Written by Alisa Mullins
Following PETA's and PETA U.K.'s work in the E.U. to hasten the replacement of an animal test that had been used for decades in deadly shellfish toxicity detection, PETA has now helped make it possible for an alternative testing method developed by the Food and Drug Administration (FDA) to be used in the U.S. by helping to fund a critical license.
For decades, state fisheries throughout the U.S. have used a painful and deadly test on mice to determine whether shellfish caught for human consumption contain a lethal concentration of toxins. In these tests, a sample of shellfish is processed in a blender, and this slurry is injected into the abdomens of mice, causing them to have seizures, become paralyzed, and die painfully from suffocation.
After years of communicating with the FDA, PETA recently learned of a new, much more humane method for detecting these deadly toxins that was developed by an FDA scientist and uses tissue from one animal instead of more than 1,000 live animals. Not only does the new test have the potential to save tens of thousands of animals a year, it is also scientifically superior and far less expensive.
In addition to helping fund the licensing of the new method, PETA has also begun to fund yet another method that will further refine the new test. Our scientists are also contacting all U.S. fisheries to urge them to implement this scientifically superior and more efficient method. PETA's hard work will allow the U.S. to use 21st century testing methods and eliminate the use of live mice for shellfish monitoring—much as PETA and our affiliates accomplished in the E.U.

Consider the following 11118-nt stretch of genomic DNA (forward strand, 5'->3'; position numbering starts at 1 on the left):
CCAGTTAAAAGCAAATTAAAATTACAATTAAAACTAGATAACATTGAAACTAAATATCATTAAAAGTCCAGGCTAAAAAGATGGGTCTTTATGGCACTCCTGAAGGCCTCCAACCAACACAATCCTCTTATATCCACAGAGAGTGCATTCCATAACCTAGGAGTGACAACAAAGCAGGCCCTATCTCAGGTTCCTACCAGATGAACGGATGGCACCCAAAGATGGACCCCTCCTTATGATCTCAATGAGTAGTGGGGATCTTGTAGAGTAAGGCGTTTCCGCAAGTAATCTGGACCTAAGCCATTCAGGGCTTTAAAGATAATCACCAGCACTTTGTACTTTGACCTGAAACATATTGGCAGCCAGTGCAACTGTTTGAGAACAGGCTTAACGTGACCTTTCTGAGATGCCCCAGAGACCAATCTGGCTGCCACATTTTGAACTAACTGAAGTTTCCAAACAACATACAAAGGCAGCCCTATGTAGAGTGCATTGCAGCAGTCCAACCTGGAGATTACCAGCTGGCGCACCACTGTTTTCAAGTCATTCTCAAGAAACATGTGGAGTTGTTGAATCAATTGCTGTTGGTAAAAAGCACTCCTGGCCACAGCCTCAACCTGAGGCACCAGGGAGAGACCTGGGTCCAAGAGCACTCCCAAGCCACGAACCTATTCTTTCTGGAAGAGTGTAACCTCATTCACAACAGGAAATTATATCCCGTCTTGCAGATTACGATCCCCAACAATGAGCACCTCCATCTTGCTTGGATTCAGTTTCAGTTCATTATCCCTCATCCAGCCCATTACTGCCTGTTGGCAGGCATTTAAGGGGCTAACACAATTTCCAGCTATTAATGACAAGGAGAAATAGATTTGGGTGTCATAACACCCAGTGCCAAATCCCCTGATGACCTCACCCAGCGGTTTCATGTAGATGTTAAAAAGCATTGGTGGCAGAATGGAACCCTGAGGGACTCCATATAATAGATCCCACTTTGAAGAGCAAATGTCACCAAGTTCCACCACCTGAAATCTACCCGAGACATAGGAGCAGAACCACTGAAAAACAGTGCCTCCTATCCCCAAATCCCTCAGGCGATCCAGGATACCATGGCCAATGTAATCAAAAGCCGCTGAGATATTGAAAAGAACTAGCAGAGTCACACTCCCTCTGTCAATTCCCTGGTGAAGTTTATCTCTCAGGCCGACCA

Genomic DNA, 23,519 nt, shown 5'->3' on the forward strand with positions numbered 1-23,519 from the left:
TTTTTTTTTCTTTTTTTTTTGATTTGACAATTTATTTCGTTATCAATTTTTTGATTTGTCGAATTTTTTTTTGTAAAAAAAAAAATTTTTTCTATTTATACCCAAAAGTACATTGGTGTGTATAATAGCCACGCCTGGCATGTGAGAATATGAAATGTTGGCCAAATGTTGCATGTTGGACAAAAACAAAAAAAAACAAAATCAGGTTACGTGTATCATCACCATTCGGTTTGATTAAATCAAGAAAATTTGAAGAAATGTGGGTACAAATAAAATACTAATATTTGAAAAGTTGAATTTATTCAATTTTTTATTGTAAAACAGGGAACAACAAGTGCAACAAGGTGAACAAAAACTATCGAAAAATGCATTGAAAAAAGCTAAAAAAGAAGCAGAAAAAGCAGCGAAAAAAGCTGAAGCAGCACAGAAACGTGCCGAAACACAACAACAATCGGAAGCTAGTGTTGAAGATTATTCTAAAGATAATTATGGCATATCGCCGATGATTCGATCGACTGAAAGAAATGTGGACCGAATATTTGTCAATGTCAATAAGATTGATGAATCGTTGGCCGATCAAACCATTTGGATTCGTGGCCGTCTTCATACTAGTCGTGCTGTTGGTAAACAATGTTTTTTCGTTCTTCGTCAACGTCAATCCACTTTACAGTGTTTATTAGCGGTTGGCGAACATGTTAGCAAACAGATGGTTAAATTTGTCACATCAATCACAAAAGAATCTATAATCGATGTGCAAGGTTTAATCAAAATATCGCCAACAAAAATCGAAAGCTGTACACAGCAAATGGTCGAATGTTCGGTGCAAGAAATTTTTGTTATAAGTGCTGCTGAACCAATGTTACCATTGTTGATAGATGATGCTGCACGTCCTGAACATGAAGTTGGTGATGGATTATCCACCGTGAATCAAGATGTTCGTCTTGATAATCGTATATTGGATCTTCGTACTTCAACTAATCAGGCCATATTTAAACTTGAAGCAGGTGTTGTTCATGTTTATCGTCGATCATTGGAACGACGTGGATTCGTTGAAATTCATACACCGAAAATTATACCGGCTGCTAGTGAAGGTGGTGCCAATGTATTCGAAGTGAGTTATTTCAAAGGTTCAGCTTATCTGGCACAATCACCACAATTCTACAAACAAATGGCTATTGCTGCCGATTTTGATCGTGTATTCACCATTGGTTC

PETA and its affiliates have donated more than $1 million to the development of non-animal test methods.
Of course, to eliminate animal suffering completely, we recommend that people not consume shellfish but rather partake of a healthy plant-based diet.
Written by Michelle Kretzer
family is suing American Airlines after their loved one died on a flight,
reportedly after consuming
chicken contaminated with bacteria.
Not so much. The Food and Drug Administration reports that there are 48 million cases of foodborne
illness in the U.S. every year,
resulting in 128,000 hospitalizations and 3,000 deaths. Consumer Reports found the leading bacterial causes of foodborne
illness—salmonella and campylobacter—in
two-thirds of the chickens that it purchased nationwide.
you don't enjoy your meals served with a side of vomiting, diarrhea, fever, and
abdominal cramps, not to mention cruelty,
maybe it's time to jettison chicken from your diet. Check out a wide variety of
chicken-free recipes at our Living page.
Written by PETA
Every year, hundreds of discarded cows bound for slaughterhouses from dairy farms are caught under the influence of drugs—illegal levels of antibiotics, that is.